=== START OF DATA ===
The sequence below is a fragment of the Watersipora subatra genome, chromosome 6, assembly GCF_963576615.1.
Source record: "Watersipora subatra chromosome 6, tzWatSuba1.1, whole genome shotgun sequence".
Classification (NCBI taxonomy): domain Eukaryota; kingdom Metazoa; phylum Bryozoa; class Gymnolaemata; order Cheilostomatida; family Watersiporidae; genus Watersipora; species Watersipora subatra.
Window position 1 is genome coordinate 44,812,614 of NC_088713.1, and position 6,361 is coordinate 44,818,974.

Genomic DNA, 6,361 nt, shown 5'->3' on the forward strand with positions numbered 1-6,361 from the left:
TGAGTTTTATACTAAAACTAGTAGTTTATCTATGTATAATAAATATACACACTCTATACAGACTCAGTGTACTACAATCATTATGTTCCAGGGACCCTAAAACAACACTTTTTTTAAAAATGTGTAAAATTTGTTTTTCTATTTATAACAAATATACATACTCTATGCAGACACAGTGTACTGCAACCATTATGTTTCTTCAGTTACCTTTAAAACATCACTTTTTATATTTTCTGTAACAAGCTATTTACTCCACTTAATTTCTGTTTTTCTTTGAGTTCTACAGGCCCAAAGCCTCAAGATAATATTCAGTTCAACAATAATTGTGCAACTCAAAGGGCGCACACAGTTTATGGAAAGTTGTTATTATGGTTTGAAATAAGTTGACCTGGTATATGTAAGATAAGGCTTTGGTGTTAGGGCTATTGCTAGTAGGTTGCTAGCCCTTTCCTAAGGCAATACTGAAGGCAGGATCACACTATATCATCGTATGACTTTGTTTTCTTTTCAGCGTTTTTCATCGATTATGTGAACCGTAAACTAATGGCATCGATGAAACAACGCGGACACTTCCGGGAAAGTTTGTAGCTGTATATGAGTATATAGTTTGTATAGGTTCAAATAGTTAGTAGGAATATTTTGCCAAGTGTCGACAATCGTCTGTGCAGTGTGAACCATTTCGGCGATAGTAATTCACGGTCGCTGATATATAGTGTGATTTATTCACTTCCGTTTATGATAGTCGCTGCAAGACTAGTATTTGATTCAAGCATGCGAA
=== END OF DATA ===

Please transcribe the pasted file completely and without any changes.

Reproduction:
The sequence below is a fragment of the Watersipora subatra genome, chromosome 6, assembly GCF_963576615.1.
Source record: "Watersipora subatra chromosome 6, tzWatSuba1.1, whole genome shotgun sequence".
Classification (NCBI taxonomy): domain Eukaryota; kingdom Metazoa; phylum Bryozoa; class Gymnolaemata; order Cheilostomatida; family Watersiporidae; genus Watersipora; species Watersipora subatra.
Window position 1 is genome coordinate 44,812,614 of NC_088713.1, and position 6,361 is coordinate 44,818,974.

Genomic DNA, 6,361 nt, shown 5'->3' on the forward strand with positions numbered 1-6,361 from the left:
TGAGTTTTATACTAAAACTAGTAGTTTATCTATGTATAATAAATATACACACTCTATACAGACTCAGTGTACTACAATCATTATGTTCCAGGGACCCTAAAACAACACTTTTTTTAAAAATGTGTAAAATTTGTTTTTCTATTTATAACAAATATACATACTCTATGCAGACACAGTGTACTGCAACCATTATGTTTCTTCAGTTACCTTTAAAACATCACTTTTTATATTTTCTGTAACAAGCTATTTACTCCACTTAATTTCTGTTTTTCTTTGAGTTCTACAGGCCCAAAGCCTCAAGATAATATTCAGTTCAACAATAATTGTGCAACTCAAAGGGCGCACACAGTTTATGGAAAGTTGTTATTATGGTTTGAAATAAGTTGACCTGGTATATGTAAGATAAGGCTTTGGTGTTAGGGCTATTGCTAGTAGGTTGCTAGCCCTTTCCTAAGGCAATACTGAAGGCAGGATCACACTATATCATCGTATGACTTTGTTTTCTTTTCAGCGTTTTTCATCGATTATGTGAACCGTAAACTAATGGCATCGATGAAACAACGCGGACACTTCCGGGAAAGTTTGTAGCTGTATATGAGTATATAGTTTGTATAGGTTCAAATAGTTAGTAGGAATATTTTGCCAAGTGTCGACAATCGTCTGTGCAGTGTGAACCATTTCGGCGATAGTAATTCACGGTCGCTGATATATAGTGTGATTTATTCACTTCCGTTTATGATAGTCGCTGCAAGACTAGTATTTGATTCAAGCATGCGAA